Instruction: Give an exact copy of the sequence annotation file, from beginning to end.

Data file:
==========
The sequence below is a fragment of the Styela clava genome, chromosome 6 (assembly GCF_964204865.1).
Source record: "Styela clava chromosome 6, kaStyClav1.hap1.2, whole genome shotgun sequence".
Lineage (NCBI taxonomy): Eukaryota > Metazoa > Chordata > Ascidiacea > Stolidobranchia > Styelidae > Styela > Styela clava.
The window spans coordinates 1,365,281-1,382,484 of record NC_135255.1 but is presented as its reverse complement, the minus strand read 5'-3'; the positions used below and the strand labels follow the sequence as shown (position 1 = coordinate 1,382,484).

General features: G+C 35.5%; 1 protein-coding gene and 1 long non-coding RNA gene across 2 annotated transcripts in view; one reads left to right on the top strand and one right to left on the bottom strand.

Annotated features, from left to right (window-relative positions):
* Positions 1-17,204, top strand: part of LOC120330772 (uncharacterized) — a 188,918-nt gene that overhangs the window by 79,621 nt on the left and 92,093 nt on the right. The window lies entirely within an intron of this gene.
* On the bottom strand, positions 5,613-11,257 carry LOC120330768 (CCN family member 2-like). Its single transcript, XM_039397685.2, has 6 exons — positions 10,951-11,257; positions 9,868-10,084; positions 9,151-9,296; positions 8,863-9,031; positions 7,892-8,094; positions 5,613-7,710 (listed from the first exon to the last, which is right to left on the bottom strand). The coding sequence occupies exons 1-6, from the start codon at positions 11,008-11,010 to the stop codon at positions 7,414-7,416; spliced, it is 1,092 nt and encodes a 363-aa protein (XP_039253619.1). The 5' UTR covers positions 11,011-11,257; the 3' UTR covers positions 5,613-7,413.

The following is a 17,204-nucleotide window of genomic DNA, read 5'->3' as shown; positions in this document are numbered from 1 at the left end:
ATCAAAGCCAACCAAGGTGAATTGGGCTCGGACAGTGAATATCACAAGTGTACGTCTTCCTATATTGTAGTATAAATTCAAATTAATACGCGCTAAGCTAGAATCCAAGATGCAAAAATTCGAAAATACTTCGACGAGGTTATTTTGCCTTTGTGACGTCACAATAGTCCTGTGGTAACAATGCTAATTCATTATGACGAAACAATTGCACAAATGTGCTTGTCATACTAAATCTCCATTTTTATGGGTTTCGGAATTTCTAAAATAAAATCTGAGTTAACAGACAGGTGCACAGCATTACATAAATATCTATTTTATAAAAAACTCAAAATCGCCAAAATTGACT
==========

The sequence below is a fragment of the Styela clava genome, chromosome 6 (assembly GCF_964204865.1).
Source record: "Styela clava chromosome 6, kaStyClav1.hap1.2, whole genome shotgun sequence".
Lineage (NCBI taxonomy): Eukaryota > Metazoa > Chordata > Ascidiacea > Stolidobranchia > Styelidae > Styela > Styela clava.
The window spans coordinates 1,365,281-1,382,484 of record NC_135255.1 but is presented as its reverse complement, the minus strand read 5'-3'; the positions used below and the strand labels follow the sequence as shown (position 1 = coordinate 1,382,484).

General features: G+C 35.5%; 1 protein-coding gene and 1 long non-coding RNA gene across 2 annotated transcripts in view; one reads left to right on the top strand and one right to left on the bottom strand.

Annotated features, from left to right (window-relative positions):
* Positions 1-17,204, top strand: part of LOC120330772 (uncharacterized) — a 188,918-nt gene that overhangs the window by 79,621 nt on the left and 92,093 nt on the right. The window lies entirely within an intron of this gene.
* On the bottom strand, positions 5,613-11,257 carry LOC120330768 (CCN family member 2-like). Its single transcript, XM_039397685.2, has 6 exons — positions 10,951-11,257; positions 9,868-10,084; positions 9,151-9,296; positions 8,863-9,031; positions 7,892-8,094; positions 5,613-7,710 (listed from the first exon to the last, which is right to left on the bottom strand). The coding sequence occupies exons 1-6, from the start codon at positions 11,008-11,010 to the stop codon at positions 7,414-7,416; spliced, it is 1,092 nt and encodes a 363-aa protein (XP_039253619.1). The 5' UTR covers positions 11,011-11,257; the 3' UTR covers positions 5,613-7,413.

The following is a 17,204-nucleotide window of genomic DNA, read 5'->3' as shown; positions in this document are numbered from 1 at the left end:
ATCAAAGCCAACCAAGGTGAATTGGGCTCGGACAGTGAATATCACAAGTGTACGTCTTCCTATATTGTAGTATAAATTCAAATTAATACGCGCTAAGCTAGAATCCAAGATGCAAAAATTCGAAAATACTTCGACGAGGTTATTTTGCCTTTGTGACGTCACAATAGTCCTGTGGTAACAATGCTAATTCATTATGACGAAACAATTGCACAAATGTGCTTGTCATACTAAATCTCCATTTTTATGGGTTTCGGAATTTCTAAAATAAAATCTGAGTTAACAGACAGGTGCACAGCATTACATAAATATCTATTTTATAAAAAACTCAAAATCGCCAAAATTGACT